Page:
Tuesday, December 29, 2009

Time's Arrows

Picture several scientists at a New Year’s Eve social gathering. They would provoke amusement among the guests by wishing them "Happy Arrow of Time" instead of the more conventional "Happy New Year." The scientific term arrow of time is an expression describing the relentless forward direction of the flow of time, helping us distinguish the past from the future.

Someone may ask if the forward flow of time and our awareness of the distinctions of past and future are worth contemplating, obvious as they seem. Most evident is our ability to remember the past but not the future. This is called the psychological arrow of time.

Two other arrows are less obvious to the non-scientist, but they describe an overlay of necessary conditions in the universe in which we operate. The two conditions are the thermodynamic arrow of time and the cosmological arrow of time.

The thermodynamic arrow of time is related to the second law of thermodynamics, also called the law of entropy. Briefly, this law describes the natural tendency of our universe to move toward a state of increasing disorder (entropy) in which energy is continually being transformed to a less useful state. The direction of this arrow of time is established by the direction in which disorder increases. Check out one of my previous posts on this topic for examples of increasing entropy:

Related to the thermodynamic arrow is the cosmological arrow of time. As the universe expands, time moves forward. In 1998 scientists were amazed to discover the universe’s rate of expansion was not slowing, as had been thought, but was actually accelerating. Suddenly the speculation that the universe would some day stop expanding and perhaps begin contracting under its own gravity was shown to be impossible. There would be no “Big Crunch” and there would be no reversal of the arrow of time!

Our “gut feeling” that time proceeds in a certain direction is connected, then, to our observation that (a) disorder is increasing, and (b) the expansion of the universe is ongoing. Light conversation at the coffee table and a friendly “Happy New Year” certainly has its place to enhance our social health. But more serious discussions involving the arrow of time may help us understand the kind of universe God designed for man’s benefit. Reversal of either the law of entropy or the expanding universe would preclude life on earth. There is an upside to the law
of entropy. The Creator had humanity in mind when He designed this operating system.

Thursday, December 24, 2009

One Time Dimension

To titillate their readers, science fiction writers often use the idea of time travel to the past or future. Examples abound, as popular past TV shows such as The Twilight Zone and movies such as Back to the Future have demonstrated.

Is there any reality in what these writers envision? They imagine time occurring in more than one dimension. But our universe is currently locked into only one dimension of time. Here and now, every effect has a previous cause. In travel to the future, events (effects) would not have to be preceded by a cause in the past. And travel to the past would necessitate a time reversal with causes following their effects instead of preceding them.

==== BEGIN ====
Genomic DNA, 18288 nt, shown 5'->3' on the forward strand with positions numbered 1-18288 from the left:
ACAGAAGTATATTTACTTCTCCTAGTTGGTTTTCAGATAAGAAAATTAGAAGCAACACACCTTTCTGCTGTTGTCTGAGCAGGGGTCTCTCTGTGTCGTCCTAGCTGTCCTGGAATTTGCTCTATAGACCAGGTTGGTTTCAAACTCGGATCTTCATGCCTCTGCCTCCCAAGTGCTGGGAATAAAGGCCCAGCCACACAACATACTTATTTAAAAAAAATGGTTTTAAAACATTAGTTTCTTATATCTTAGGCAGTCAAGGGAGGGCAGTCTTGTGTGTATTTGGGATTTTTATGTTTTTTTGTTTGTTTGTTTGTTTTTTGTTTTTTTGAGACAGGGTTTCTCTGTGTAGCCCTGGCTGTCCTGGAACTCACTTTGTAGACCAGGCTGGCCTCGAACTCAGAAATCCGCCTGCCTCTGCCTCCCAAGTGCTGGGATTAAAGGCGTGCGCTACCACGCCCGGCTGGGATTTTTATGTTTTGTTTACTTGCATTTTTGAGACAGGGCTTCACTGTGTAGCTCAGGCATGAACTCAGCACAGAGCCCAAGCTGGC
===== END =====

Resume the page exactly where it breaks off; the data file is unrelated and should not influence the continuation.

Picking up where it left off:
The timeline of our universe constantly moves forward. Scientists speak about a forward-moving Arrow of Time. But they also say that nothing in the laws of physics actually forbids a reversal of the direction of time. In our universe, however, this does not occur because God created our cosmos in the beginning to operate in one time dimension. The Arrow of Time moves in only one direction.

Science researchers acknowledge that more than one time dimension could exist. The Triune God, who created our universe transcendently from outside our cosmos, is not limited to one time dimension as we are. We may say, therefore, that human experience in this created cosmos has been purposefully limited by the Creator. For the redeemed in Christ, this limitation will be lifted at the onset of the New Creation described in Revelation 21.

The forward-moving Arrow of Time describes several necessary conditions imposed on our universe which make our physical life possible. It is a topic for a future post.

Monday, December 21, 2009

Time Limits

As each new year approaches we become more contemplative, curious, and sentimental about the subject of time. Greetings cards from friends and family frequently contain expressions of disbelief that time passes so quickly.

Time is also a scriptural and a scientific concept. The Genesis creation account asserts there was a beginning. The beginning refers not only to the creation of space, matter, and energy, but also to the beginning of time itself. The New International Version passages in I Corinthians 2:7, II Timothy 1:9, and Titus 1:2 all reference actions, intentions, and characteristics of God before the beginning of time, or before time began.The New Testament, especially the Book of Revelation, suggests future events with indications that time as we now experience it will end at the onset of the New Creation. Christ, existing before the creation of the universe, is described as the Alpha and Omega, an indication of His eternal nature. Humanity, however, thinks in terms of beginnings and endings within our own frame of created time. Our universe had a beginning, and therefore, a beginning to our time dimension.